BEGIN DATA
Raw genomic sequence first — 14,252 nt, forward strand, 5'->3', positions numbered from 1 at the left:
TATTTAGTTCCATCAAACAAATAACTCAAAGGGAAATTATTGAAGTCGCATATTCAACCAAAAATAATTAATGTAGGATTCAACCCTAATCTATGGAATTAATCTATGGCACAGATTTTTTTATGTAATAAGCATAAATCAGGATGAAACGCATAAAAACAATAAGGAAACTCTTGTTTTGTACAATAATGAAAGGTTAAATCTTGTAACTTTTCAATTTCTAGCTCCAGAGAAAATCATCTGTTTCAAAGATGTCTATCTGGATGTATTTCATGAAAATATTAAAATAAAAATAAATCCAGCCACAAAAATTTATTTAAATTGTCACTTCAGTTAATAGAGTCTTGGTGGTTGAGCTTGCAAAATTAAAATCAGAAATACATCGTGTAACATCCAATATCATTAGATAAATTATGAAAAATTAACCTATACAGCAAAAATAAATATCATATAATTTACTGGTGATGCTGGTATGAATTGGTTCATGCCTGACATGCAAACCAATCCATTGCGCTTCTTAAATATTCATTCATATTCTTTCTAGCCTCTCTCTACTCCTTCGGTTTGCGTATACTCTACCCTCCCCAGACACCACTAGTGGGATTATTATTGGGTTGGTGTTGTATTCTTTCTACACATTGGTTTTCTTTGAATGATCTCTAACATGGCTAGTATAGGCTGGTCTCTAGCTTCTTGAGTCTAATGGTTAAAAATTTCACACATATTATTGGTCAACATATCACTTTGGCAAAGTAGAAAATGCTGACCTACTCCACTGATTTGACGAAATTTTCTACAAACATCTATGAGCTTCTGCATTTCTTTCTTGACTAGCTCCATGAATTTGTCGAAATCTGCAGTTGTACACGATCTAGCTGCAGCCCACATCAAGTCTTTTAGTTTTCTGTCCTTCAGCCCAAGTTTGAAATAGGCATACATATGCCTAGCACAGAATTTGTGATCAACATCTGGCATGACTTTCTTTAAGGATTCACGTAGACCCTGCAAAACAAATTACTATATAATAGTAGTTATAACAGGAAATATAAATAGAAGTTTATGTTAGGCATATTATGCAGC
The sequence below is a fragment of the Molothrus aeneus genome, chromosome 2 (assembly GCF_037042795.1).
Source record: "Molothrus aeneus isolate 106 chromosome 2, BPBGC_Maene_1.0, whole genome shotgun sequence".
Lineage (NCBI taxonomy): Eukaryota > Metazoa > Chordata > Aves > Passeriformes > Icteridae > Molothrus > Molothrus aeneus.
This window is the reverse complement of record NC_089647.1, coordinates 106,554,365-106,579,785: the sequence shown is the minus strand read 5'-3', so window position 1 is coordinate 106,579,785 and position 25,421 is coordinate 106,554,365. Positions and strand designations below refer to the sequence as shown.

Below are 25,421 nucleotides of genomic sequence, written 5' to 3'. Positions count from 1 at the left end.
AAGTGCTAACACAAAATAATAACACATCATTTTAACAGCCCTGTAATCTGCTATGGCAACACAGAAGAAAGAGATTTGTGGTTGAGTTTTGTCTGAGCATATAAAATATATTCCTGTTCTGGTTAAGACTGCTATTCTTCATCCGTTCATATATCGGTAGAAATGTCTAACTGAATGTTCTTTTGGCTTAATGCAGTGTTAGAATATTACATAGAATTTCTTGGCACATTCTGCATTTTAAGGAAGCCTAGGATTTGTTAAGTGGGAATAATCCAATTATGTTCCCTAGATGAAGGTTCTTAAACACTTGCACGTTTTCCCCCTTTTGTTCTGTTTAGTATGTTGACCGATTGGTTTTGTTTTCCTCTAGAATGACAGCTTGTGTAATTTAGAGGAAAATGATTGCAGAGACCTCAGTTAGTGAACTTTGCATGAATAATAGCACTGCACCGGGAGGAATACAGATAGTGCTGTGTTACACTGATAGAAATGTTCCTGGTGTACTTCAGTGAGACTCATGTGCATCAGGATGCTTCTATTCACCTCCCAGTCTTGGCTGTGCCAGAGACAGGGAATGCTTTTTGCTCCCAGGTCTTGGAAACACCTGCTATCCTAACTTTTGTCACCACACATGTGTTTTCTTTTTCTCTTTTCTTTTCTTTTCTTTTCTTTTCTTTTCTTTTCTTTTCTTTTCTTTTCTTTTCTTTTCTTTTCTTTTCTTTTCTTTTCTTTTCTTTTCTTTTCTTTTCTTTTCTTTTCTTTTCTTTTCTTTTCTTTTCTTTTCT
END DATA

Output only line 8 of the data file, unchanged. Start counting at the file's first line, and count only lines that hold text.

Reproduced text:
AAGTGCTAACACAAAATAATAACACATCATTTTAACAGCCCTGTAATCTGCTATGGCAACACAGAAGAAAGAGATTTGTGGTTGAGTTTTGTCTGAGCATATAAAATATATTCCTGTTCTGGTTAAGACTGCTATTCTTCATCCGTTCATATATCGGTAGAAATGTCTAACTGAATGTTCTTTTGGCTTAATGCAGTGTTAGAATATTACATAGAATTTCTTGGCACATTCTGCATTTTAAGGAAGCCTAGGATTTGTTAAGTGGGAATAATCCAATTATGTTCCCTAGATGAAGGTTCTTAAACACTTGCACGTTTTCCCCCTTTTGTTCTGTTTAGTATGTTGACCGATTGGTTTTGTTTTCCTCTAGAATGACAGCTTGTGTAATTTAGAGGAAAATGATTGCAGAGACCTCAGTTAGTGAACTTTGCATGAATAATAGCACTGCACCGGGAGGAATACAGATAGTGCTGTGTTACACTGATAGAAATGTTCCTGGTGTACTTCAGTGAGACTCATGTGCATCAGGATGCTTCTATTCACCTCCCAGTCTTGGCTGTGCCAGAGACAGGGAATGCTTTTTGCTCCCAGGTCTTGGAAACACCTGCTATCCTAACTTTTGTCACCACACATGTGTTTTCTTTTTCTCTTTTCTTTTCTTTTCTTTTCTTTTCTTTTCTTTTCTTTTCTTTTCTTTTCTTTTCTTTTCTTTTCTTTTCTTTTCTTTTCTTTTCTTTTCTTTTCTTTTCTTTTCTTTTCTTTTCTTTTCTTTTCTTTTCTTTTCT